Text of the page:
Customs Shipment Holds and Exams: Part II

Customs Shipment Holds and Exams: Part II

Customs generally employ three types of exam to properly address the type of hold and satisfy their curiosity. The exams are listed below in order of how long they take and how much they cost:

The X-Ray

This exam is also known as a Non-Intrusive Inspection (NII) or a VACIS exam.  CBP simply orders the container to be driven through the X-ray machine at the ocean terminal and reviews the pictures. If all is well, they will release the container.  Otherwise, this exam could be escalated to either of the next two exams.

Fees range from $150 – $350 per container, depending on the size of the container and the port at which the shipment is held.  Fees per shipment, then, would be at minimum $25 and range up to $100.

The Tail Gate

This is the “driveby” of Customs exams. In this case, the container is inspected at the pier. The Customs officer breaks the seal of the container, swings the doors open, and takes a peek inside. If everything is found in order, they release the container; if not, the container is escalated to the final level of exams.

Fees range from $150 – $350 per container, depending on the size of the container and the port at which the shipment is held.  Fees per shipment, then, would be at minimum $25 and range up to $100.

The Intensive

This exam is affectionately call the “full monty”: the entire container is trucked over to a Customs Exam Site (CES) where the container is stripped. A CES is a private corporation authorized by Customs to devan / offload the container, segregate each set of parcels, open designated boxes, and ready the cargo for a Customs officer to visually inspect the cargo and possibly take samples.

Fees for an intensive exam can run well over $1,000 – $2,500 and beyond, all dependent on the labor involved, size of container, and the port at which it’s held.  This means each shipment could rack up costs ranging from $250 and above.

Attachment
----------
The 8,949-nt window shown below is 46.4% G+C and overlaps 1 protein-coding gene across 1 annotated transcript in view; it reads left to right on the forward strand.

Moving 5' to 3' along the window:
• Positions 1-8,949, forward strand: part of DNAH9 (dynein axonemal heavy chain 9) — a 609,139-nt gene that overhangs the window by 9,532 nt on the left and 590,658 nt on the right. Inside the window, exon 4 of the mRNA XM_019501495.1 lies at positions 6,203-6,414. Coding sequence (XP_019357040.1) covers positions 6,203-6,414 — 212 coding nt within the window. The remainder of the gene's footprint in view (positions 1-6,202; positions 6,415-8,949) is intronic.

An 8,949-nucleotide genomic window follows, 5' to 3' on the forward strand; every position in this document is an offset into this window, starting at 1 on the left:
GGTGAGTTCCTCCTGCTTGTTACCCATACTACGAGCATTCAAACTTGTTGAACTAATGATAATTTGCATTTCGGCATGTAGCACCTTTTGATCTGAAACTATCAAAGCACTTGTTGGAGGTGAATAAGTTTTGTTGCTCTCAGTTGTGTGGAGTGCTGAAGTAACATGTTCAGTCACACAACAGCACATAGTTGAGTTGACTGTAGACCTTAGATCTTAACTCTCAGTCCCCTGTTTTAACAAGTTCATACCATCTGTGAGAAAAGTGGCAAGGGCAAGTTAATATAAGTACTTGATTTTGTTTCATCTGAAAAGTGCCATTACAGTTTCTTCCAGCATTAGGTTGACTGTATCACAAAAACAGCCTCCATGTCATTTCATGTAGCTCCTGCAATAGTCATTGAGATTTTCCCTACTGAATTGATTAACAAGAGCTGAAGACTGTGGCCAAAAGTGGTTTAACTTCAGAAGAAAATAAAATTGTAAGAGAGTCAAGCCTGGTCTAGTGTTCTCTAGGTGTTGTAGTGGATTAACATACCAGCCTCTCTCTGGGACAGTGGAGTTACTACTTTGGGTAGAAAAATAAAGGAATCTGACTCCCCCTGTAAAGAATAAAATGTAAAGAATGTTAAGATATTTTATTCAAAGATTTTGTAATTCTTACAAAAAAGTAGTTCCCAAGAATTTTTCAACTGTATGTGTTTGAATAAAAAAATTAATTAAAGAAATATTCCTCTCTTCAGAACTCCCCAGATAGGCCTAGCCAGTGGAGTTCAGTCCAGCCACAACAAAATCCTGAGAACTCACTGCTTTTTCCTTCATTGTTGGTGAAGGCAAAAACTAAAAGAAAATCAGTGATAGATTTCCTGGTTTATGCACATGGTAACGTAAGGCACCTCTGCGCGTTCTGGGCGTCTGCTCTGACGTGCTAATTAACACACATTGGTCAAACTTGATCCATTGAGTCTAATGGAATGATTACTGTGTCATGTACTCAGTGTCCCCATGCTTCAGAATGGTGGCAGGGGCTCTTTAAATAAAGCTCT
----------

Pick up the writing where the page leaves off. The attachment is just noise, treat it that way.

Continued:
Note: The costs per container are typically divided proportionally between the importers with shipments in the container. Fees are typically calculated and collected by the freight forwarder (arrival agent) that is coordinating the movement of the container from the origin country.

But why am I paying for it?

You’d think that if Customs orders work to be performed they should pay it, and not you, but unfortunately the regulations state otherwise.

Customs examined my cargo, but there’s still a hold on it – why?

As stated above, CBP is the gateway agency for a myriad of other governmental agencies regulating imports, including the Food & Drug Administration (FDA), U.S. Dept of Agriculture USDA), and Consumer Product Safety Commission (CPSC). Each of these agencies may come in behind CBP and sample products for further review before your cargo is released.  Read more about Customs holds here.

How long does it take?

This is probably the most frustrating part of the process, because not only do you have to pay for it, but you’re also subject to delay. Delays can take weeks. Ports and exam sites can get terribly backed up depending on congestion, and even though congestion is out of your hands, you could end up getting charged storage costs.

Typically, though, for ocean shipments, X-ray exams take anywhere from 2- 3 days and intensive exams take around 5 – 7 days.

On the other hand, air shipment examinations generally take only a couple of days, given that air freight is handled loose rather than in containers, on pallets, etc.

What can I do?

Get your ducks in a row before you import.  Here are some suggestions:

  1. Clear your shipments under a continuous bond
  2. Work with your broker and forwarder to properly classify your product
  3. Declare your shipments’ values and descriptions accurately.  Customs officers are experienced and know when numbers match the cargo.
  4. Check if your freight forwarder uses C-TPAT (Customs Trade Partnership Agreement against Terrorism) certified warehouses.
  5. Ship full containers if you can!  Less than container load (LCL) shipments tend to get examined more frequently because any one rogue importer in the container can delay every shipment in that container.